Instead of hiking every weekend as I did in Boston, I now take long relaxing weekend walks in Miami's Coconut Grove along Bayshore Drive where the bay's cool breeze greets me. I also trek under the canopy of old towering banyan trees along old Main Highway where I pass joggers and dogwalkers. Along the way, I enjoy marveling at the grand old Miami homes, churches and private schools. But then what's up with those annoying speedbumps every 200 feet on Prairie Avenue, Las Gorce and Pine Tree Drive in mid-Beach which makes driving akin to an obstacle course? I'm glad I have a Jeep on these roads.
>What is it about Miami that keeps so many of us rooted here like the palm trees that
dot South Beach or the saw grass that decorates the Everglades? When I am out and about, I sometimes see some old high school classmates and college friends who have stayed here after graduation.

Is it the Cuban-Latin emotional umbilical cord which keeps us rooted to the 305 as rapper Pitbull would say. Have any of you ever felt caught between two homes? Can we have more than one? I think so.

(The top photo was of my condo in Boston. Those were my flowers too!)


  1. Great post.

    But daily buttered toast and rice, plus quesadillas? At that rate, you're gonna need to turn those "long relaxing walks" into some serious running! :-)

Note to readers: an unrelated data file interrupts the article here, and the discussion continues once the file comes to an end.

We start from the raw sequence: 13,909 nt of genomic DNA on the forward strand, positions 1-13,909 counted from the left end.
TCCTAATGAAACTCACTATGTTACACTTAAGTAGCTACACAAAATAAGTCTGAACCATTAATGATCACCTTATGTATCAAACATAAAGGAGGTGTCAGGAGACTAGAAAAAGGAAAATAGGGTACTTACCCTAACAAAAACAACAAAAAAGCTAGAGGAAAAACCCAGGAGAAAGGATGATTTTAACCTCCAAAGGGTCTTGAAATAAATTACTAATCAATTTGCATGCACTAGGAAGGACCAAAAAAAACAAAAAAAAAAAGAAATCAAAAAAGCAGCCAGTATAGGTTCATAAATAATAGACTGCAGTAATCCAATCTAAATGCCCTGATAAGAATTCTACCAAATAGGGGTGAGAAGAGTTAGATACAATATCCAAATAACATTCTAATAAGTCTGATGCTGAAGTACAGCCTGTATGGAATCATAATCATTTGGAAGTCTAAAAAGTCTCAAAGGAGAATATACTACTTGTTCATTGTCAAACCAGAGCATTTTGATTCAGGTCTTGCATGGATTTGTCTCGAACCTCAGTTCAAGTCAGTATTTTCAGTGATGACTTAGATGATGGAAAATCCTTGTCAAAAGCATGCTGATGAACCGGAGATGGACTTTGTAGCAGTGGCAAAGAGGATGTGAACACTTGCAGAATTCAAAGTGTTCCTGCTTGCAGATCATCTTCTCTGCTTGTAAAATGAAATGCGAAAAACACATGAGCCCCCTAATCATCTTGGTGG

2. Good luck Johnny and say hi to Calle Ocho! Is this also the end of your association with the Boston Globe?

  3. I've known that feeling. I didn't feel like LA was home for the first 4 1/2 years I was out here. So I moved to Brooklyn.

    I grew up in NJ but my parents had moved back to Illinois by this time so what I thought was home wasn't really home anymore.

    So I went back to LA. I wanted to get the life back that I had before I left but that wasn't possible.

    Fortunately, I was transferred to MA for work. But 22 months later, it still didn't feel like home.

    I've been back in LA almost three years now. Oddly, it took all of that moving to find out that I already had a home that entire time.